Monday, June 08, 2009

Borg and Hackensack Hospital

Crappy Piece of Journalism

Did you happen to see the article below in the Times in May?
Shocking. Article reads like a public relations plant. And the quotes from Borg! Any decent copyeditor would have red-pencilled such drivel.
Meanwhile, where are the names of the miscreants from Hackensack Hospital? Who was the administrator? Who were the hospital executives?
Is Stephanie Clifford an intern just starting out, and with little or no journalism experience?
And the lead! Written by someone who seems to be brain-dead.
I’m glad for the correction—pointing out that an error was made by Borg himself.
But who says no matters involving the paper were ever formally presented to the board? Who’s the source? Jennifer Borg?
A really shameful piece of journalism. I would have expected it of a third-rate newspaper like the Bergen Record but not the Times. (By the way, I was dismissed by the Record years ago—unfairly.)
*********
A Battle With a New Jersey Newspaper Backfires

By STEPHANIE CLIFFORD
Published: May 3, 2009
When fighting with a media mogul, institutions would be well-advised to avoid using that mogul’s newspaper as a battleground, a hospital in New Jersey learned last week.
On April 25, The Record, a newspaper owned by the North Jersey Media Group, was preparing to run a controversial article the next day detailing the powerful connections of some members of the board at the Hackensack University Medical Center.
That afternoon, the hospital struck back. An administrator called an advertising sales representative, saying the hospital was removing its ads from the media group’s Web sites, canceling its one-year online advertising contract with The Record and removing ads from several local papers. The article ran that Sunday anyway. Later in the week, hospital executives told The Record’s distribution staff that the paper could no longer be sold at the hospital’s gift shops or newspaper boxes.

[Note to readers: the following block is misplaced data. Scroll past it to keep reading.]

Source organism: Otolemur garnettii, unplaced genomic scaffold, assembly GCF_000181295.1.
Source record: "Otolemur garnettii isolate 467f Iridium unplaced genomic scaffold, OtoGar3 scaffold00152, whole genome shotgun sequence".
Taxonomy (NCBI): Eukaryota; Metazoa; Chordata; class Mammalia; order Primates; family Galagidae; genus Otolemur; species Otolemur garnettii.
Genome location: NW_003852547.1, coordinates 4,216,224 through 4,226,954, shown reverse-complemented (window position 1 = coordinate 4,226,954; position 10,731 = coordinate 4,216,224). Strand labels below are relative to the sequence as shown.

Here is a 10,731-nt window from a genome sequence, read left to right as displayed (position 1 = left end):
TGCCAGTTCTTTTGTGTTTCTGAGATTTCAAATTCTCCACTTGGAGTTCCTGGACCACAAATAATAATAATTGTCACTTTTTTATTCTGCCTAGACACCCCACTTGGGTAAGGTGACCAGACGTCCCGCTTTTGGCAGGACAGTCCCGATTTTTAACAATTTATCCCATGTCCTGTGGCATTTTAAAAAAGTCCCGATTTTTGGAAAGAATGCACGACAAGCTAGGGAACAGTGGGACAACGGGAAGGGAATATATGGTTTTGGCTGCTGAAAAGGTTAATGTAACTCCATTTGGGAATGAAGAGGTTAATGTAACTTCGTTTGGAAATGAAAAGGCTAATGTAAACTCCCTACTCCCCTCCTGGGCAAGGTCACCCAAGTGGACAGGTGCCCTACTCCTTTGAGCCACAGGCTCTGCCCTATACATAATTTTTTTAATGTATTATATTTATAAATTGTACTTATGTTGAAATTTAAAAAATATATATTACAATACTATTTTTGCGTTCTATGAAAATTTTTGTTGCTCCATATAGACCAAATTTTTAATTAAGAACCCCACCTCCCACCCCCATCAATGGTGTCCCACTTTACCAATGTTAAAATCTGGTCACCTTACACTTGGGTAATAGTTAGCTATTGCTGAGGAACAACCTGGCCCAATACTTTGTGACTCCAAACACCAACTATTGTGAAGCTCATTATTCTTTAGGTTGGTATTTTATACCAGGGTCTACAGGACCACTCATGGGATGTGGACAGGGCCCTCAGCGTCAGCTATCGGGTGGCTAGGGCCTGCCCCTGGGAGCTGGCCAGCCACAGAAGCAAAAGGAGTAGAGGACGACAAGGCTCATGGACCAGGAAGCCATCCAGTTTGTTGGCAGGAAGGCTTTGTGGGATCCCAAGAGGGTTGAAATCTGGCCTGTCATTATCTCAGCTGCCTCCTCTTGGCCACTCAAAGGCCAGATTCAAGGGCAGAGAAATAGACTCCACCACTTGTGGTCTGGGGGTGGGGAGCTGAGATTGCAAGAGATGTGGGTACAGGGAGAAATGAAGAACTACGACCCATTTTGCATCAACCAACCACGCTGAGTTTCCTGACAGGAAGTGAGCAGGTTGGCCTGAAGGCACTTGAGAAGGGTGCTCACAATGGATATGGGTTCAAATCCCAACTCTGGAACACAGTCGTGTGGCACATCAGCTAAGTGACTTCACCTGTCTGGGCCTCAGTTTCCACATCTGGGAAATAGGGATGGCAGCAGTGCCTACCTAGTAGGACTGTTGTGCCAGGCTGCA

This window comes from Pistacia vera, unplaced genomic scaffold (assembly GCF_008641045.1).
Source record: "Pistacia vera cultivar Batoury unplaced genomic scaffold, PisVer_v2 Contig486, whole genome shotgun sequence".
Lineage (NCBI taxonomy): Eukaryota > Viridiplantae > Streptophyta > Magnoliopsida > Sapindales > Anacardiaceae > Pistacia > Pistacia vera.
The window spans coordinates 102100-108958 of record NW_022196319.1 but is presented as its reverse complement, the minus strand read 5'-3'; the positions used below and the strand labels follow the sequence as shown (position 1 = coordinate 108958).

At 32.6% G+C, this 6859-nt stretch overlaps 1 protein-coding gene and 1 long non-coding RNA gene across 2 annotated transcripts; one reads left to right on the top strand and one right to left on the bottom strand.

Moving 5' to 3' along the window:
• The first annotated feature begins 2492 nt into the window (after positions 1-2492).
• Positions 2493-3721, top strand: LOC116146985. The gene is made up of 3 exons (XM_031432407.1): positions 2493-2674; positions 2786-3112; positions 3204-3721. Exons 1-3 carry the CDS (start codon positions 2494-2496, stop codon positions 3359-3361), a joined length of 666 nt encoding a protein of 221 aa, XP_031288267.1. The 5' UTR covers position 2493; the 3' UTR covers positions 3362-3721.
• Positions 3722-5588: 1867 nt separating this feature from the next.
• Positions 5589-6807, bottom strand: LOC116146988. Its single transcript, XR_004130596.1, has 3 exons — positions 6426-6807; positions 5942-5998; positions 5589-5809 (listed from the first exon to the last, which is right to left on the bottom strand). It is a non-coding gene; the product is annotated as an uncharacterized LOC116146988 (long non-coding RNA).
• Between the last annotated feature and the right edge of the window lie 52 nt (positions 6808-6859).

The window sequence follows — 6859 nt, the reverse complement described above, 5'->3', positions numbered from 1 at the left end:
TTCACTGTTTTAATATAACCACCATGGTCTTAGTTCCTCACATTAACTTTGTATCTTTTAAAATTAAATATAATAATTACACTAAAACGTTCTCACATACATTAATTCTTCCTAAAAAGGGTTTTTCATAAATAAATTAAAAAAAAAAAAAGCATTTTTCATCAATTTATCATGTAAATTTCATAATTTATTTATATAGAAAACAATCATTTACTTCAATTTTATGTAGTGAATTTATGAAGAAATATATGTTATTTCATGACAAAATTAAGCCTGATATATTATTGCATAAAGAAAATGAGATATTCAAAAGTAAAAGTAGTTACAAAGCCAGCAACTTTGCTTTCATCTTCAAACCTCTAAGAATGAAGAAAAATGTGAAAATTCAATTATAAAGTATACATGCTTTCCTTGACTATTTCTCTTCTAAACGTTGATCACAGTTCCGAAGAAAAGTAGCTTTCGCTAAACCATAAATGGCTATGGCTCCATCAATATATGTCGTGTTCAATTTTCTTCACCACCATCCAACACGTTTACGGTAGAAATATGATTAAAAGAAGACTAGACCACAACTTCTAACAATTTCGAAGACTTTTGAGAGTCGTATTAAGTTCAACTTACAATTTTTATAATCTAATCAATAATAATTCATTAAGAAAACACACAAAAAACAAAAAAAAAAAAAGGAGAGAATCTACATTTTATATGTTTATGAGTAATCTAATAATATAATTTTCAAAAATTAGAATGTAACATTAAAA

“It’s pretty obvious they thought they were going to hurt us very, very badly,” said Malcolm A. Borg, chairman of the North Jersey Media Group.
On Friday, when an article about the hospital’s reaction was published, Mr. Borg said he received apologetic phone calls from some members of the medical center’s board. (Mr. Borg’s daughter, the general counsel for the media group, is on the hospital board; however, no matters involving the paper were ever formally presented to the board.)
By Friday afternoon, the hospital had released a statement undoing its decision. In response to a reporter’s inquiry to a hospital spokeswoman, a public relations firm sent an e-mail statement saying the board and administrators “agreed to reverse the decision regarding The Record.”
It also said, “We apologize to our patients and our staff for any inconvenience, and we apologize to The Record.” Still, Mr. Borg said he had not yet heard from any hospital representatives as of Friday about resuming the advertising.
“If the hospital administration doesn’t like the fact that we are in there and writing stories about the institution that are not flattering, because it involves certain members of the board and their interlocking relationships and so forth, I think the public has a right to know that, and if we find out, we’re going to print it,” Mr. Borg said.
STEPHANIE CLIFFORD
This article has been revised to reflect the following correction:
Correction: May 15, 2009 
An article on May 4 about a dispute between the Hackensack University Medical Center and The Record, a newspaper owned by the North Jersey Media Group, using information from Malcolm Borg, the chairman of the group, overstated the connection of his daughter to the dispute. Jennifer Borg is the general counsel for the media group and is also on the medical center’s board. But as a member of the board, she did not recuse herself from “most decisions having to do with the paper” because no matters involving the paper were ever formally presented to the board.

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